Commentary: Fire tax on rural Californians is both unfair and illegal

Issue Date: October 31, 2012
By George Runner
Rural property owners have been receiving bills from the state of California for a “fire prevention fee” that taxpayer advocates consider an illegal tax. The bills charge property owners $150 per habitable structure and will continue to be mailed through early December.

If it hasn't already arrived, a fire tax bill is coming soon to a mailbox near you. It's not fair; it's not constitutional, but as a result of a budget proposal by Gov. Brown that was adopted by the Legislature, the bills are coming all the same.

In August, the state of California began mailing the first of more than 825,000 "fire prevention fee" bills to Californians who own property with a habitable structure in the State Responsibility Area (SRA)—those 31 million acres where the California Department of Forestry and Fire Protection has primary responsibility for fire prevention and suppression. The bills, which charge property owners $150 per habitable structure, are going out in alphabetical order by county between August and early December (see story).

It doesn't matter whether you've invested time, sweat and money to meet the state's ever-evolving fire standards. It doesn't matter whether you experience any benefit from Cal Fire prevention activities. It doesn't even matter whether you already pay for local fire service—though if you do, you'll get a $35 discount.

My office is currently receiving phone calls from property owners throughout the state who are outraged by this unfair tax. Some are on fixed incomes and can't even afford to make a minimum payment. Others are upset because they have already invested their hard-earned dollars to keep their property safe.

In one case, a rancher named George invested thousands of dollars in fire-fighting equipment to protect his own cattle and home. His property has more than 100 acre-feet of water on it, which he regularly allows Cal Fire to use (for free) to fight fires in the area.

Does George get a deduction on his "fire prevention" bill?

Not a chance.

Like it or not, if you live in an SRA, the state will send you a bill. And if you don't pay within 30 days, you could face steep penalties and interest. The highest penalties—20 percent per month—are reserved for those who don't pay after losing their appeals.

This first round of bills is expected to raise $84 million to help pay for the state's operations last fiscal year. The next round of bills is just around the corner—they'll be mailed beginning March 2013.

Forget the photos of firefighters putting out fires. This new tax won't pay for firefighters or put out a single fire. Nor will it do anything to expand the state's fire prevention efforts. The dollars collected will simply fund existing Cal Fire prevention programs. So why the tax? Because during the budget process the fire prevention budget was raided to pay for other services.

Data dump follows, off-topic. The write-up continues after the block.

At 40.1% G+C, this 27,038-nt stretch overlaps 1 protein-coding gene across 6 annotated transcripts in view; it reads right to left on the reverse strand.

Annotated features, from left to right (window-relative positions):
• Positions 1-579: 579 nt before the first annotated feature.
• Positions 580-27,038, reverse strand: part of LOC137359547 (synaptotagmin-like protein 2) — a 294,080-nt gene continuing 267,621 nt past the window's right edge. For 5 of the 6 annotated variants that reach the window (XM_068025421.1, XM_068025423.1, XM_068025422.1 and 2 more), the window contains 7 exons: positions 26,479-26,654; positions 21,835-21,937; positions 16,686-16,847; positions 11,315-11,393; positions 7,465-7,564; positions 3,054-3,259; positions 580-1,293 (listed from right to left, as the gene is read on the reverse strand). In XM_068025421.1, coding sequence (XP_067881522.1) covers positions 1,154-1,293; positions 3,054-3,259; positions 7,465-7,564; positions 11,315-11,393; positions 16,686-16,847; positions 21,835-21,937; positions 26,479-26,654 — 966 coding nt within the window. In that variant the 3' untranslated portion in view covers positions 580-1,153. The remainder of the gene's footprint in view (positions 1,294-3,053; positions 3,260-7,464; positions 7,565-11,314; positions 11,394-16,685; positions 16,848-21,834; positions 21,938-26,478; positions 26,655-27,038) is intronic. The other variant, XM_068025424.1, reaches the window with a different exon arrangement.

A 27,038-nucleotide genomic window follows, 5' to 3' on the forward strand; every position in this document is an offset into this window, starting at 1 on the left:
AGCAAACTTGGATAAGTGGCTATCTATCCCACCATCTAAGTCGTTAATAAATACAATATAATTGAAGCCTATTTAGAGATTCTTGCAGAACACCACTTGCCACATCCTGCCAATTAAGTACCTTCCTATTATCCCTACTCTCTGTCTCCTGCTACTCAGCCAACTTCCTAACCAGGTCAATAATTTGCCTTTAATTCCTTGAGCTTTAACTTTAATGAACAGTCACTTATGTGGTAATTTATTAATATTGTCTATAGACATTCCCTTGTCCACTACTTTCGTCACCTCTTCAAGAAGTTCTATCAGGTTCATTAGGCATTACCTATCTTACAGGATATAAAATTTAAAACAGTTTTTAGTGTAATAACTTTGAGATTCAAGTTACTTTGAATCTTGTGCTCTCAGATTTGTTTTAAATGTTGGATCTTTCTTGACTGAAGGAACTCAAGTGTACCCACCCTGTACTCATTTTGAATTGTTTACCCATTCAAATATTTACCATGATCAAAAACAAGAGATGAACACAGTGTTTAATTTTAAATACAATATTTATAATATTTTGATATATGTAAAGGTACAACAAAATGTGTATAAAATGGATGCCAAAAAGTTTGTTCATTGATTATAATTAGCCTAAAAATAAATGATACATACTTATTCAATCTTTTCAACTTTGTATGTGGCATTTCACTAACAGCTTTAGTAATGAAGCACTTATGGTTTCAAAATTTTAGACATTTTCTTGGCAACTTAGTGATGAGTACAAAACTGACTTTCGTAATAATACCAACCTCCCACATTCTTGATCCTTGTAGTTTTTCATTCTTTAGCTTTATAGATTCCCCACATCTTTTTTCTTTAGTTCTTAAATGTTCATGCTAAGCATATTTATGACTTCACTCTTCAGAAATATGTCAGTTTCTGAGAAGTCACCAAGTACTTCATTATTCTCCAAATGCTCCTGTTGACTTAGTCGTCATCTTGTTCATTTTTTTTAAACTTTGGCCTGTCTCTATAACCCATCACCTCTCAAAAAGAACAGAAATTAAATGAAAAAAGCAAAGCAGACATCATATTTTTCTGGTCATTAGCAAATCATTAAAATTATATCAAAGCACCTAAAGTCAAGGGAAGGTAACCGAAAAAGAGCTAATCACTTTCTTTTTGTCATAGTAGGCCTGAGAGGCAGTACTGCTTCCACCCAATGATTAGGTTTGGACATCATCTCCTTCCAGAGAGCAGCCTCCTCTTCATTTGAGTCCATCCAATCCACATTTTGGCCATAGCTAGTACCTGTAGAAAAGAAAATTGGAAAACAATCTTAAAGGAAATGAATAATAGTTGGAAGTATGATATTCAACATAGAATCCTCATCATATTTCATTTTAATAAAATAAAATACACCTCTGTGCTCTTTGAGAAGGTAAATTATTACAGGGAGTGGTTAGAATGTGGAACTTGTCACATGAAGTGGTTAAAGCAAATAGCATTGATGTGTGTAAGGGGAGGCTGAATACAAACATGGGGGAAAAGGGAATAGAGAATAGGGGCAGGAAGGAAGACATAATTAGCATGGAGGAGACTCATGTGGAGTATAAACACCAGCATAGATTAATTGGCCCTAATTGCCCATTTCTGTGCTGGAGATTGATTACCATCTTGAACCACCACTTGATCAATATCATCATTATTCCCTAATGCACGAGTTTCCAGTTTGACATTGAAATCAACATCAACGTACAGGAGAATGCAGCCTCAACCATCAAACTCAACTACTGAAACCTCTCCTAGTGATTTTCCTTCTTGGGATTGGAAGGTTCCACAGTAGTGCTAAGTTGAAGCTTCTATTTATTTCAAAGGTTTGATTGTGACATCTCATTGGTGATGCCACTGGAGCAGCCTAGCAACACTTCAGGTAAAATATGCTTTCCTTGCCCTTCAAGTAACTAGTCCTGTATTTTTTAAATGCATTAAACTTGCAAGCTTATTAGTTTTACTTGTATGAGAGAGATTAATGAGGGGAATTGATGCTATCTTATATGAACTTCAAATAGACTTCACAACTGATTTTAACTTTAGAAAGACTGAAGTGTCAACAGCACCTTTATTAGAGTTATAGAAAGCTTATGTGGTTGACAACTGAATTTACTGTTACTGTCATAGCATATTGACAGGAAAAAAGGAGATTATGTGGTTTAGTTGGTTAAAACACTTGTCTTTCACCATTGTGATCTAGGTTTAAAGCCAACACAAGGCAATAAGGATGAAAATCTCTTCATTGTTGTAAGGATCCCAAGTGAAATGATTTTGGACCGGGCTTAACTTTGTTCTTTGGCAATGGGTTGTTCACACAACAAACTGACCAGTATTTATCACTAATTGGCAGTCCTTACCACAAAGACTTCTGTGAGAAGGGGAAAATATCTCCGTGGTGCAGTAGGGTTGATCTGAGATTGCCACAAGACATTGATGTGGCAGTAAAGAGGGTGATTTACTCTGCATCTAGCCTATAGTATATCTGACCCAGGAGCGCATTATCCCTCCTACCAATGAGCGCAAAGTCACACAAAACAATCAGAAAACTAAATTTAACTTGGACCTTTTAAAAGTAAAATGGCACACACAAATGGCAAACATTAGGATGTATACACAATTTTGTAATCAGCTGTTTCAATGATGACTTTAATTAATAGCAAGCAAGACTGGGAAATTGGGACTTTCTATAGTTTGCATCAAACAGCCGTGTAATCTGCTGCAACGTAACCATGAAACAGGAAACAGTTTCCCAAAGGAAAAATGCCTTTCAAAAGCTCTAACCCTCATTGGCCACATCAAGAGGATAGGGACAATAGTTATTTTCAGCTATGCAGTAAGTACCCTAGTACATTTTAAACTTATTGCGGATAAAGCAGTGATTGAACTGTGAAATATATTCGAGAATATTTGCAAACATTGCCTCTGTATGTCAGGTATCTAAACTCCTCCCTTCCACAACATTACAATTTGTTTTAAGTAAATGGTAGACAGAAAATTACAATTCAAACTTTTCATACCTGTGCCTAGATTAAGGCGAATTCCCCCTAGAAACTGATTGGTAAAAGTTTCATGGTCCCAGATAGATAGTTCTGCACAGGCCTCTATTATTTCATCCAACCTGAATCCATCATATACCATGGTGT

Supporters of the fire tax argue that folks who live in fire-prone areas should pay for increased state fire-prevention costs.

Imagine if we funded other state programs this way. Would the Legislature require property owners in high-crime neighborhoods to pay a "crime prevention tax" to fund the state's prisons and public safety programs? After all, these high-crime neighborhoods produce more of the criminals who are in our prisons.

I doubt urban politicians would extend the same logic to other state programs—especially not if it means higher taxes for the areas they represent.

When it comes to the fire tax, there's no relationship between a taxpayer's burden and the benefits he or she will receive.

Even so, the powers that be in the state Capitol are still trying to pretend this new tax is a fee. That's because the Legislature doesn't have constitutional authority to raise taxes without a two-thirds vote. By pretending the fire tax is a fee, the Democratic majority approved it on a simple-majority vote.

In early October, with my full support, the Howard Jarvis Taxpayers Association filed a lawsuit to halt this illegal money grab. The court proceedings could take a year or longer, but I am confident that the courts will recognize the fundamental unfairness in imposing this tax on rural Californians.

To help inform California taxpayers, I have established a website at, providing detailed information about the new fire tax. Visit this site to find out if you live in an SRA and might soon receive a fire tax bill. You can also find further details regarding the process, timeline and grounds for filing an appeal.

California needs a balanced budget, but we should not balance it on the backs of already overtaxed Californians. As an elected taxpayer advocate, it is my duty and privilege to work each and every day to protect taxpayers from unfair and excessive taxation—including this new illegal fire tax.

(George Runner represents the 2nd District on the state Board of Equalization. For more information, visit

Permission for use is granted, however, credit must be made to the California Farm Bureau Federation when reprinting this item.